- elBulli's Albert Adria has opened four restaurants in Barcelona
- The chef won Michelin stars for two of his new restaurants in November
- His fifth project of the moment will be the launch of a Mexican restaurant
Since the closing of what was the world's best restaurant for many years, life has been busy for Albert Adria.
Known as the not-so-secret secret weapon behind the imaginative, acclaimed elBulli on the Catalan coast in Spain, the younger Adria brother was the creator of many of the restaurant's deconstructivist dishes that haunted the ambitions of young chefs around the world.
It's difficult to overstate the influence of his work at elBulli under the leadership of his older brother Ferran.
"Picture an armada without a flagship, a solar system without a sun, and that is what high-end Spanish cuisine will look like in the absence of El Bulli," was how the New York Times mourned the 2011 closing of "the world's most influential restaurant."
Coming out of the kitchen shadows in the years since, Adria is generating buzz and critical acclaim with the whimsical bars and restaurants he has opened in Barcelona -- cocktail bar 41ºExperience, tapas bar Tickets, Japanese-Peruvian restaurant Pakta and Bodega 1900, a casual vermouth bar.
Time Magazine highlighted him as "The Magician of the Moment" in the magazine's roundup of the most influential people in the gastronomy world.
In November, he received a Michelin star for Tickets and another one for 41ºExperience.
We caught up with the starred chef in Hong Kong as he prepared for a special dinner featuring his iconic dishes at Catalunya Hong Kong.
CNN: Could you talk a little about why elBulli closed? If profitability was an issue, as it has been reported, then why were the dishes not priced higher, given the massive popularity?
Albert Adria: My brother had been there 25 years and I had been there 23 years and we came to a conclusion together that it was the best idea to leave it when it was at its top. We were getting older and working for 16 hours a day was getting unsustainable.
The problem wasn't the economic side -- that it was never an issue. The problem with this kind of restaurant is the physical and mental exhaustion. So we had to give it a break.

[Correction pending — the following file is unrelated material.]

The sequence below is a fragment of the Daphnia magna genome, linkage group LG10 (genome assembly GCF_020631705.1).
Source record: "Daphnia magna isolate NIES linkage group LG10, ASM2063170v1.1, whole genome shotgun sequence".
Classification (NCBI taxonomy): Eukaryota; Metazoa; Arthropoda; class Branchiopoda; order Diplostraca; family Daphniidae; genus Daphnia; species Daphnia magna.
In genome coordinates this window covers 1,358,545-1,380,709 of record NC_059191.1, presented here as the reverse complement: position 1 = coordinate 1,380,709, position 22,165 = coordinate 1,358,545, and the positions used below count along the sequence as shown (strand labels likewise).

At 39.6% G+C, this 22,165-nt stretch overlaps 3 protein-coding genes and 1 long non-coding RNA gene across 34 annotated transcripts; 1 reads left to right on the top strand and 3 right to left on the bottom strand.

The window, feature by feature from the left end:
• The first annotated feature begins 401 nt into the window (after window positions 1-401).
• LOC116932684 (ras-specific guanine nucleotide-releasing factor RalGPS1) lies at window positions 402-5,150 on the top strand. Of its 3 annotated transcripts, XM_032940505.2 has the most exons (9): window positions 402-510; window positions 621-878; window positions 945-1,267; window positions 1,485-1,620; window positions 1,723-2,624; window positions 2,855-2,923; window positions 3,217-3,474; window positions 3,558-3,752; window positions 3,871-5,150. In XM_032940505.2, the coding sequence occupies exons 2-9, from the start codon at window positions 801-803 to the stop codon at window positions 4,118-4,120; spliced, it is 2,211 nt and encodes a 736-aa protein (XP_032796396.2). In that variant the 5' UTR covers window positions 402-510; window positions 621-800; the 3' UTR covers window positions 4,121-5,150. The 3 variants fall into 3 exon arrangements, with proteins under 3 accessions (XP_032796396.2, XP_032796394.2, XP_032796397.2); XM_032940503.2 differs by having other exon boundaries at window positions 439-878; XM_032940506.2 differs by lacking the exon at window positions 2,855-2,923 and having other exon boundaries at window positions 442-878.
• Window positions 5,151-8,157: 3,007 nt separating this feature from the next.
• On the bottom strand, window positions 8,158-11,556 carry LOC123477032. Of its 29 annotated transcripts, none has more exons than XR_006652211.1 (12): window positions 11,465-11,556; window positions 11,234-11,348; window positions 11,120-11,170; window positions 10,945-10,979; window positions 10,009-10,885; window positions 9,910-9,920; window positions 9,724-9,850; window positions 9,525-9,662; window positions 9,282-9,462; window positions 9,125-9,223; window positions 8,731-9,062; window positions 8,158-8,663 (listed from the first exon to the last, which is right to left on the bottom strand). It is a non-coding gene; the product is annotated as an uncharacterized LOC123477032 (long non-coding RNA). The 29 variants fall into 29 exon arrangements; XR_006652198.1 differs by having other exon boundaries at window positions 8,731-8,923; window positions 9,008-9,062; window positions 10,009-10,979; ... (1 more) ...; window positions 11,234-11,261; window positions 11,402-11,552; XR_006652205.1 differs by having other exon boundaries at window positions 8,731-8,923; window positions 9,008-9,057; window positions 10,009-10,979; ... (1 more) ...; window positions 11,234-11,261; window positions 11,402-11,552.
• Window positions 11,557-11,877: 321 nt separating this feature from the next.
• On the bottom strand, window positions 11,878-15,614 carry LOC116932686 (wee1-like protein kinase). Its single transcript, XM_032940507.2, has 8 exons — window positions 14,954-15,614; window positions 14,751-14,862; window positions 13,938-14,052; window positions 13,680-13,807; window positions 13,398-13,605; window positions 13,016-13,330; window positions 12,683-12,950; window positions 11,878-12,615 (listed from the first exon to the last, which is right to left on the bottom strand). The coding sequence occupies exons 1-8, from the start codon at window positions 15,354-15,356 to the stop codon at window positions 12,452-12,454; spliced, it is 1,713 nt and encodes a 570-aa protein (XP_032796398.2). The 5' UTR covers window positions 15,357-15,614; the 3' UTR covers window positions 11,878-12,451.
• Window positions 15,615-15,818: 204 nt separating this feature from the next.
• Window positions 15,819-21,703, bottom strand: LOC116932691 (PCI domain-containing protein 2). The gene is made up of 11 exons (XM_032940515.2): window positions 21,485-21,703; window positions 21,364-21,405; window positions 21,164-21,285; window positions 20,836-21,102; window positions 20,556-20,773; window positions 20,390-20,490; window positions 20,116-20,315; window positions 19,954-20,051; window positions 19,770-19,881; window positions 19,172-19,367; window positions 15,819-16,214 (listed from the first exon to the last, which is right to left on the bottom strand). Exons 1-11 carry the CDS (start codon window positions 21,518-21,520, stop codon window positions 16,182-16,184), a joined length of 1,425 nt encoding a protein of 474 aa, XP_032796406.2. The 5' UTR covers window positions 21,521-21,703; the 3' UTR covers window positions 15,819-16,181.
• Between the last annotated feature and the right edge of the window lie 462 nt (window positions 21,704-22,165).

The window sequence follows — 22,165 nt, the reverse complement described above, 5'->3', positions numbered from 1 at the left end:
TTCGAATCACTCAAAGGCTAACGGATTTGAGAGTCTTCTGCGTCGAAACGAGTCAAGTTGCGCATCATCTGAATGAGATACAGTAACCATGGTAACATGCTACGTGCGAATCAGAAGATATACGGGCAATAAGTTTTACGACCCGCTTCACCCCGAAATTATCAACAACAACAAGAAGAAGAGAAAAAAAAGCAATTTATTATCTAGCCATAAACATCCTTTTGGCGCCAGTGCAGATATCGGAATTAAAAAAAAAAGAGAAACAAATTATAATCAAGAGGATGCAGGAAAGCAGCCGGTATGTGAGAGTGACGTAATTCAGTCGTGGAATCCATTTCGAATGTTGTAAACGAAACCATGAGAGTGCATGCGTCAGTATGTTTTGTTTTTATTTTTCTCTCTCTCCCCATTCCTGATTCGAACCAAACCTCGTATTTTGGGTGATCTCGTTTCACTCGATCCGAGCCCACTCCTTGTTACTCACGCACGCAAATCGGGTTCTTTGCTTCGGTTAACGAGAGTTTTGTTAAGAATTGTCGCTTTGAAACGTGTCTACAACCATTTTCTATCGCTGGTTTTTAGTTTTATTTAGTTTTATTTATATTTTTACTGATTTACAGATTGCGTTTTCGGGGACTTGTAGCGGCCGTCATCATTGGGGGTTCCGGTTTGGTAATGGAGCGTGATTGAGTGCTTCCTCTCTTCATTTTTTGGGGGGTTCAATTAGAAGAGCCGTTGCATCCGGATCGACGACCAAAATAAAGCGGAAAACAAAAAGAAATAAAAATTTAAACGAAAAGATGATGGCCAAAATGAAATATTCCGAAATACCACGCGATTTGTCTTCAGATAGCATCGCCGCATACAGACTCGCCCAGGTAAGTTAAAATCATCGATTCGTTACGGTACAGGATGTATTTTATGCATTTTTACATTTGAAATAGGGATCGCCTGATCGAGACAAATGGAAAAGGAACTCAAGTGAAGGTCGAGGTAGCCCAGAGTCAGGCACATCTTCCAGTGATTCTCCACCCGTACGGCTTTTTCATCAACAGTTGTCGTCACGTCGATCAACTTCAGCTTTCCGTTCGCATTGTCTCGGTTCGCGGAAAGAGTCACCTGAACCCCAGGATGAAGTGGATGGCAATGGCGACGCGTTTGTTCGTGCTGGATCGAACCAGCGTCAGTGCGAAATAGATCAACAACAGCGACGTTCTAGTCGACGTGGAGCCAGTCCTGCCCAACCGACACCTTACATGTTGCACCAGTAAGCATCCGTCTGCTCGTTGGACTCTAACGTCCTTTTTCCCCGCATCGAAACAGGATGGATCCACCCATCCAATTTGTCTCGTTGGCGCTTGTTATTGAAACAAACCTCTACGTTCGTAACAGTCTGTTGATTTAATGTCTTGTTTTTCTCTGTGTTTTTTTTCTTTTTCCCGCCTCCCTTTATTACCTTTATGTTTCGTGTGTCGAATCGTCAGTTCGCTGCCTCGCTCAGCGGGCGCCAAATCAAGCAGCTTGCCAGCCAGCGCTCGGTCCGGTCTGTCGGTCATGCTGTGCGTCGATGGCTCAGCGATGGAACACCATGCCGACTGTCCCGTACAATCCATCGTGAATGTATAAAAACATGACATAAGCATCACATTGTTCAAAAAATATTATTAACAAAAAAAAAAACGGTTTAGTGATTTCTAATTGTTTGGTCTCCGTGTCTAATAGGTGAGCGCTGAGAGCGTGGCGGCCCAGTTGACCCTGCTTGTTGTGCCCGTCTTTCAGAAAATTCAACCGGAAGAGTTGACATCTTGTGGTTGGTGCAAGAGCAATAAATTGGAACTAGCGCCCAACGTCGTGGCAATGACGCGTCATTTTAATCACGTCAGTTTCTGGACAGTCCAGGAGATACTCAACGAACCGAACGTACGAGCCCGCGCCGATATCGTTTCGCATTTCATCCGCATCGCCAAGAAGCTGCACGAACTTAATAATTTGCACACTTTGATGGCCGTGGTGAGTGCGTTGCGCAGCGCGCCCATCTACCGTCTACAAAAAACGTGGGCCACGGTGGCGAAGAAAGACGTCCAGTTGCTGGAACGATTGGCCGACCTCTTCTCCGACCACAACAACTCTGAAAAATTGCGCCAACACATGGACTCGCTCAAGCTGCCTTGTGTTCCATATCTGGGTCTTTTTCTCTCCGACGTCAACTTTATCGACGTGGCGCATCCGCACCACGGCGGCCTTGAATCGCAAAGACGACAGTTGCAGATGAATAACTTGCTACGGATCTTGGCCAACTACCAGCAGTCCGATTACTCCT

CNN: Your new five restaurants (he has another one in the works in addition to the four already open) are not as exhausting?
Albert Adria: It's as if I made Ferraris before, and now I make Mercedes. Quality, but different quality.
CNN: What are the price points for these new projects?
Albert Adria: Tickets are around €80 ($109) per head, 41º Experience has two concepts -- you can go there and have cocktails -- around €12 ($16) each -- and snacks, or a closed menu which is €200 ($273).
At Pakta, the price is €130 ($177) and Bodega 1900 is €40 ($55). My next venture Yaguarcan, a Mexican restaurant, will be €50($68) at the bar and €80-€90 ($109-$122) at the restaurant.
The restaurants with higher pricing have less capacity.
CNN: Are people getting fed up with designer food?
Albert Adria: No, absolutely not. It's a cycle. It became popular and a lot of these kinds of restaurants opened but there were still very few very good restaurants. The question is never which style of cuisine is in fashion or not. There are only two kinds of cuisines -- good or bad. And the good always wins. That is clear.
These days, I like to go to small but very good restaurants. Thanks to high gastronomy training -- at elBulli for example -- a lot of young cooks are ready to make unbelievable things. Those in their 20s and 30s have a technical capacity that is unbelievable.